But I think it was really important to him, and important to me, that we just started to figure out this character. I didn’t really want him to be this six-pack guy. He was becoming bigger and bigger, it was slightly terrifying seeing this beast evolve.
We were living around the corner from each other, which was good because every spare minute I had, or any time at the weekend, was spent really trying to take every cliche thing [away].
The book is a fantastic little novella, it probably takes 85 minutes to read, which is strange because it’s the same time as a movie, it doesn’t take that long to read. But the greatest thing about it was the beginnings of that character Joe, and it also had this propulsive nature, you wanted to get to the end quickly. But it still had these little things, gadgets in it, and props…
Joaquin met the prop master, who was a really young guy, who came out shaking afterwards, because Joaquin was like ‘This is bulls**t, this is bulls**t, it’s all meaningless crap.’ He’s a really funny guy.
We always had these conversations about how to get beyond what could be a good noir, and elevate it into something else.
What other changes did you make?
We changed the whole end. Also, I had to rewrite. I was thinking, ‘This is quite a short script’, it was only 115 pages… then I realised that with the budget we had, and with 29 days [to shoot], I thought ‘My god, there’s no way we can make this.’
So I’m cutting 20 pages during this crazy prep period as well. But it was a super creative experience, there was a scene towards the end that I was never happy with, and then suddenly a lot of brain-waves were coming.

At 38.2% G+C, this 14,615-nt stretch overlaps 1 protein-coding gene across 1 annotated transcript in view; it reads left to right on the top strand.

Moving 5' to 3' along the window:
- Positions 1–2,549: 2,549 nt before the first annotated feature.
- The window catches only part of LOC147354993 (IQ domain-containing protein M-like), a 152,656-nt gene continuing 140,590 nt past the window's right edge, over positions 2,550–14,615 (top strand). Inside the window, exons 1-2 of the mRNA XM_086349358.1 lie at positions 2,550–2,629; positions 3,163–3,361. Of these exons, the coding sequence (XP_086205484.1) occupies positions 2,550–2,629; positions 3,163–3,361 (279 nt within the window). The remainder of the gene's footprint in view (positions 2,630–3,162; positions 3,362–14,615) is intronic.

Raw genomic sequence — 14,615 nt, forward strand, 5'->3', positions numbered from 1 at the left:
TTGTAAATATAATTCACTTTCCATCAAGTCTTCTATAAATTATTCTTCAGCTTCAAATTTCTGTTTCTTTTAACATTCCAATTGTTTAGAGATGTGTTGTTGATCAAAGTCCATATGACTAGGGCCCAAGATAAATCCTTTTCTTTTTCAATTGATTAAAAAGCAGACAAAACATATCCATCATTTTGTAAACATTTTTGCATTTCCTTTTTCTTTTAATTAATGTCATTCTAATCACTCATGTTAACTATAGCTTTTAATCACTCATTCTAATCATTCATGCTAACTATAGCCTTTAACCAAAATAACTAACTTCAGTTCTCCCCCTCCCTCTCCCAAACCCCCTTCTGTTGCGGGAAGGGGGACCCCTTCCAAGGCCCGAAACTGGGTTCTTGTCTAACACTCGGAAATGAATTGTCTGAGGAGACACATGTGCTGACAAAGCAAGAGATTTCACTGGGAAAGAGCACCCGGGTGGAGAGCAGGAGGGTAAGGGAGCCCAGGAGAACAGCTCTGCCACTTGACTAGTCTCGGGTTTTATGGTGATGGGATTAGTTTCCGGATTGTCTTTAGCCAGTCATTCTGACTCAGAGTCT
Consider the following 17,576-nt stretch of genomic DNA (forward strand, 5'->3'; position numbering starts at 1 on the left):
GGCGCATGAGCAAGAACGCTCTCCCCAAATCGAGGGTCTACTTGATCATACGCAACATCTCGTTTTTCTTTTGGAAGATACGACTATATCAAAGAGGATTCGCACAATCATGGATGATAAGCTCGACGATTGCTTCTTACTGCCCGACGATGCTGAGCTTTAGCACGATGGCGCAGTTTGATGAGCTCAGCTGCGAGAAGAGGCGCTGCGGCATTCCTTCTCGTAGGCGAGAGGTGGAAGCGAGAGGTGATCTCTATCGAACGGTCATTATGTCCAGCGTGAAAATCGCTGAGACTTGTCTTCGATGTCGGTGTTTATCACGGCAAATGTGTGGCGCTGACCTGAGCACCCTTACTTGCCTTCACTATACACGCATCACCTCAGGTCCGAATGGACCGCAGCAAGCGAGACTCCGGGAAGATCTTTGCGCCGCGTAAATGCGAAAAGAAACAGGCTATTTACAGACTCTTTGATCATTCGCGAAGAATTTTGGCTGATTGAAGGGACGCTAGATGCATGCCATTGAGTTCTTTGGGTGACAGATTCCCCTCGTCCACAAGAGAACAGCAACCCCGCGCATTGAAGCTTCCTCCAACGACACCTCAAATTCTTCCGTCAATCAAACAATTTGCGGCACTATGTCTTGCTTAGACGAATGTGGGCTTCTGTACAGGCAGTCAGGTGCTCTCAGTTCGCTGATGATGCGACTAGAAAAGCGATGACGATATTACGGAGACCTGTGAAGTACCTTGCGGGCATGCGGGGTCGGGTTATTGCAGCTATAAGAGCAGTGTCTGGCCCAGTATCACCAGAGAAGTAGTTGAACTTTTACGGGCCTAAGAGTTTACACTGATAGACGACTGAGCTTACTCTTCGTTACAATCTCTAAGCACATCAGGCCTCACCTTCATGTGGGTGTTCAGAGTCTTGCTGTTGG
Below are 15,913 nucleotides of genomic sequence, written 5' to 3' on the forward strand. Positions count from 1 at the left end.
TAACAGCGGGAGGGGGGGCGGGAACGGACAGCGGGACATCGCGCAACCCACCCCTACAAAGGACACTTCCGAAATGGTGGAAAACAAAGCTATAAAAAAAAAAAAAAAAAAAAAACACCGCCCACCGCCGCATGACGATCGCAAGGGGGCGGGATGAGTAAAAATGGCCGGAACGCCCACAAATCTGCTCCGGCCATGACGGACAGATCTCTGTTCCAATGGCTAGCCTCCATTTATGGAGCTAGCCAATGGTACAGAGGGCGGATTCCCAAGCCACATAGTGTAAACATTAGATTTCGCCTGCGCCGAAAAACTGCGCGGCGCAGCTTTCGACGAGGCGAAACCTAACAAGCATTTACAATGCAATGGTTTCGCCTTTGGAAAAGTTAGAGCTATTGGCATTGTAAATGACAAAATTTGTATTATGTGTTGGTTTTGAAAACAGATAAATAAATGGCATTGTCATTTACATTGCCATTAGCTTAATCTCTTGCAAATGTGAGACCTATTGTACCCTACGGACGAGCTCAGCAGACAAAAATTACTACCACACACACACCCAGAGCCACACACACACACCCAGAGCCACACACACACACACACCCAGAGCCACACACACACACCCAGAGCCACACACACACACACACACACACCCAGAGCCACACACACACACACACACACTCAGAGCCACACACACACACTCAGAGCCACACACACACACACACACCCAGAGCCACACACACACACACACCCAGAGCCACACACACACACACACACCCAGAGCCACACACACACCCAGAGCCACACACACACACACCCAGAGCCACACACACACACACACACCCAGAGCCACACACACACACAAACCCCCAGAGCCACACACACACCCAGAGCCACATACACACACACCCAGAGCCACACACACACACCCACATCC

Sometimes when you’ve got a gun to your head, when you’re in adversity, that’s when you get the best stuff. There were a few lightbulb moments. Joaquin was certainly a part of that, he said ‘Let’s make it more about the girl.’ That was always something I wanted to do.
The interesting thing is, Joe’s a mess, he’s a fallible man, he’s suicidal, and it’s blackly funny – he’s sticking around with his mum. We started seeing it as a Lazarus thing, that’s he’s brought back to the present tense later on in the film. Things really change.
The internal becomes external as part of a purge…
That’s where we were getting to in these talks. It was one of those crazy things. It was a Friday night – the good thing about shooting in the States is you do these five day weeks, but you still work weekends when you’re directing – it was a long day, and it was a Friday night, and I suddenly thought ‘Oh my god, I think I know [how to do this].’ I talked about some of my ideas, and Joaquin got really excited.